Current faculty: Gerald W. Cloud
This introductory course is intended for students who wish to increase their understanding of the physical descriptions of printed books, especially those produced in the handpress period, as well as books printed during the industrial press period up to approx. 1900. The course accommodates special collections librarians and catalogers, book collectors, booksellers, graduate students, scholars, bibliographers and other members of the book community who wish to gain thorough comprehension of bibliographical descriptions and to develop their ability to write their own descriptions of printed books.
The course will introduce students to the principles and concepts of descriptive bibliography and develop their ability to accurately understand and describe the format, collation, pagination, and other aspects of the physical book. The concept of “ideal copy” will be discussed and analyzed, as will the distinction of editions, issues, states, and impressions. Also considered will be the accurate transcription of title-page, colophon, and other internal information; the identification of paper and watermarks, type, and illustrative contents; and the treatment of other features and circumstances of printing and distribution.
Each class will involve a combination of lectures and in-class exercises, both supervised and independent (largely the examination of printed books and the writing of bibliographical descriptions for progressively complex books), as well as the consideration of published descriptive bibliographies and representative examples of books described within those published works.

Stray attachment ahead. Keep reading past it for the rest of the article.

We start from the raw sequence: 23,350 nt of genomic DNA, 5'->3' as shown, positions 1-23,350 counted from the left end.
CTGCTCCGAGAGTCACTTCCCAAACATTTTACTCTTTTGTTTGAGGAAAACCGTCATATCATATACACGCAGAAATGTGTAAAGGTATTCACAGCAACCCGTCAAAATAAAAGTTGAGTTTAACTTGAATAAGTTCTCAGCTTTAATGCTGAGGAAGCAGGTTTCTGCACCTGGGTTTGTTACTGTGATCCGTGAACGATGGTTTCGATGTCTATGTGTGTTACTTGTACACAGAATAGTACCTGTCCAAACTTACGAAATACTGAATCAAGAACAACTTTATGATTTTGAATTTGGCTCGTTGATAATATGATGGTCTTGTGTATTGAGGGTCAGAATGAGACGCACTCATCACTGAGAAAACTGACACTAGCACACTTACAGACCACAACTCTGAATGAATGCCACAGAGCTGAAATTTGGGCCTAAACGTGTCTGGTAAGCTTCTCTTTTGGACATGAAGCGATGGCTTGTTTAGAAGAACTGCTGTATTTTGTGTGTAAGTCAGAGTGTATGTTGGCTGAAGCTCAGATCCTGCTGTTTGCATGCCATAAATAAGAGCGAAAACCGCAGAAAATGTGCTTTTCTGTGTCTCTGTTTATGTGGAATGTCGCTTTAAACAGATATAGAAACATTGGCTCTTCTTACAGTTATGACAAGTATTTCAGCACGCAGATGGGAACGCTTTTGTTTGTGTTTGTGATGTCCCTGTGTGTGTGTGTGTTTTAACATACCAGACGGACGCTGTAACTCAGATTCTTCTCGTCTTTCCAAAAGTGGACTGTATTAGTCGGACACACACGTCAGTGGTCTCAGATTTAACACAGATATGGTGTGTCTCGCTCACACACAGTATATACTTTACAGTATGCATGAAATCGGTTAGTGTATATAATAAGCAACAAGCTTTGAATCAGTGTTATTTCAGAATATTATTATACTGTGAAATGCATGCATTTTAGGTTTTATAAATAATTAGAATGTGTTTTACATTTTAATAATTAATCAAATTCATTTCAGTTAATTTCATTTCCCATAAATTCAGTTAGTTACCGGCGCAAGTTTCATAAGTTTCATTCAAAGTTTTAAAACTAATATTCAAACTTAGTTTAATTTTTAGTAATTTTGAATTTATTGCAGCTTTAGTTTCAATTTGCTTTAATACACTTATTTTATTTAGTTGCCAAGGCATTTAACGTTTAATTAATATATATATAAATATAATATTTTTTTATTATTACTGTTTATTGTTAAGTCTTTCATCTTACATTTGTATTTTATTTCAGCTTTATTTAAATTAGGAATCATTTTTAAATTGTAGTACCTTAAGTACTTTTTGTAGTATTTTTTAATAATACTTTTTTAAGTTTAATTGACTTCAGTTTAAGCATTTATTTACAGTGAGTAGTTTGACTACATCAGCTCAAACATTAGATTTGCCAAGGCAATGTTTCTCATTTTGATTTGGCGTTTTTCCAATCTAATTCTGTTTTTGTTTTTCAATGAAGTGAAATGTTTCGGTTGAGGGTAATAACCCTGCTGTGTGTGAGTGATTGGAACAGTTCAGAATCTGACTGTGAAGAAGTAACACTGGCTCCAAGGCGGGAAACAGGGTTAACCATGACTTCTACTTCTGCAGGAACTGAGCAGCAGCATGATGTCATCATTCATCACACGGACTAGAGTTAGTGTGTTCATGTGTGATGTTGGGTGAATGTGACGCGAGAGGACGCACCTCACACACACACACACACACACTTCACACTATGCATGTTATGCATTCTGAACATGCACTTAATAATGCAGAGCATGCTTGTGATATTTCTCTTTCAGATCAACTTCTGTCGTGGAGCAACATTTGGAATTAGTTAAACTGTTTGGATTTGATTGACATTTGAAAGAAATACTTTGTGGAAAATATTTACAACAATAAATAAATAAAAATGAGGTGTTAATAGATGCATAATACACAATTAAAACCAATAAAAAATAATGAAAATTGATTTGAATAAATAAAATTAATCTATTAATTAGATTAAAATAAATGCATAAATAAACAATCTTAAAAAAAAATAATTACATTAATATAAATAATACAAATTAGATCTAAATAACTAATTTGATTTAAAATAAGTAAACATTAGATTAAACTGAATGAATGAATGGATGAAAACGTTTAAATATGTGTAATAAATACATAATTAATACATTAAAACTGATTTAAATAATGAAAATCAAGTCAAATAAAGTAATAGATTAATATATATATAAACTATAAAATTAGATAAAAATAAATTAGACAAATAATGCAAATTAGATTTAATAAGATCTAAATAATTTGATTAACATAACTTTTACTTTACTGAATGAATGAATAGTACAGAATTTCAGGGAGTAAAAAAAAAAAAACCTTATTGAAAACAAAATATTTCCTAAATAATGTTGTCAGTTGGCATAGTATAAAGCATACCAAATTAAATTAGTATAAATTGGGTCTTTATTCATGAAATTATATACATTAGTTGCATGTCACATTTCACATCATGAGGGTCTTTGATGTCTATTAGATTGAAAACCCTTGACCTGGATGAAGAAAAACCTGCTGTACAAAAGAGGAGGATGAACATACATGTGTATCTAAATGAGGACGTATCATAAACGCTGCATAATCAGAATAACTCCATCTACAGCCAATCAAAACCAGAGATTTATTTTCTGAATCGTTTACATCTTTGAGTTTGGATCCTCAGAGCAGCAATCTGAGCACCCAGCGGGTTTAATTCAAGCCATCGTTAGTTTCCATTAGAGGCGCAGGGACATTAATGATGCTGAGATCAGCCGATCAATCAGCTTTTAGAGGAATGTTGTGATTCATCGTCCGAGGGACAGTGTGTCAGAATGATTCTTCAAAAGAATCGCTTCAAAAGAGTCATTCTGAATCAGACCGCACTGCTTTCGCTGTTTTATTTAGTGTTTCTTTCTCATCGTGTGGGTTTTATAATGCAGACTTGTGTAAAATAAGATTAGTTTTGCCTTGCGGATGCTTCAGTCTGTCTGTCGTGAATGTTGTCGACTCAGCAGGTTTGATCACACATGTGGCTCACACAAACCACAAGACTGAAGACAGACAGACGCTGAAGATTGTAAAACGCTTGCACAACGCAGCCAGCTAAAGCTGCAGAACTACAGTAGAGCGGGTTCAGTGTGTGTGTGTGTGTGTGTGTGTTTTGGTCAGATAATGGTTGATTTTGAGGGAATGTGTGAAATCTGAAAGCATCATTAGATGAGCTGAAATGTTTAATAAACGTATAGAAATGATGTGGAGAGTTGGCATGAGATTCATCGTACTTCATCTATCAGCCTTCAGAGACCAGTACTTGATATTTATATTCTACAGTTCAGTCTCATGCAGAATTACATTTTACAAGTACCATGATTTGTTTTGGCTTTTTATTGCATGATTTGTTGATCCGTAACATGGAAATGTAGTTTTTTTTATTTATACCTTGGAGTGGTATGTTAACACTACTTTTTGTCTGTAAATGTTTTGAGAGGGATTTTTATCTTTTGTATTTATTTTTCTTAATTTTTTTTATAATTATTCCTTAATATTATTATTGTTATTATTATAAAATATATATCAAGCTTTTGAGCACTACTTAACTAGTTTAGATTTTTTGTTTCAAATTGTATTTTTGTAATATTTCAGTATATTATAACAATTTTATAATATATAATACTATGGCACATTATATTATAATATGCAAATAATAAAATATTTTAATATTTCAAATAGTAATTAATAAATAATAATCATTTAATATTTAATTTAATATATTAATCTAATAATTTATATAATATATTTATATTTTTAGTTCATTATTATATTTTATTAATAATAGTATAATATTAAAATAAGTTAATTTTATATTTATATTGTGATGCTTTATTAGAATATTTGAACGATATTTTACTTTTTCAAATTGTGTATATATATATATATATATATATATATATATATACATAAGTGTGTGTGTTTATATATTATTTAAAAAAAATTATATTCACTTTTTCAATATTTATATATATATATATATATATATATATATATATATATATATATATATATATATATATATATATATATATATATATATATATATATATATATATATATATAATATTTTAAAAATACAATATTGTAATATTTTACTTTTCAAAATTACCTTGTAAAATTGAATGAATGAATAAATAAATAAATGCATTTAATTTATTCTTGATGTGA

Requirements: In their personal statements applicants should clearly describe all education, experience (or not), and professional expectations bearing upon this course. Although the course has no formal language requirements, students will benefit from at least some knowledge of Latin and the modern European languages, especially French, Italian, and German. Students are strongly encouraged to have read the course readings in advance and to own their own copies of the basic texts as recommended.
Years taught by Carl Berkout: 2006 – 2008
Years taught by Bruce Whiteman: 2009 – 2014
Years taught by Gerald Cloud: 2013, 2015, 2017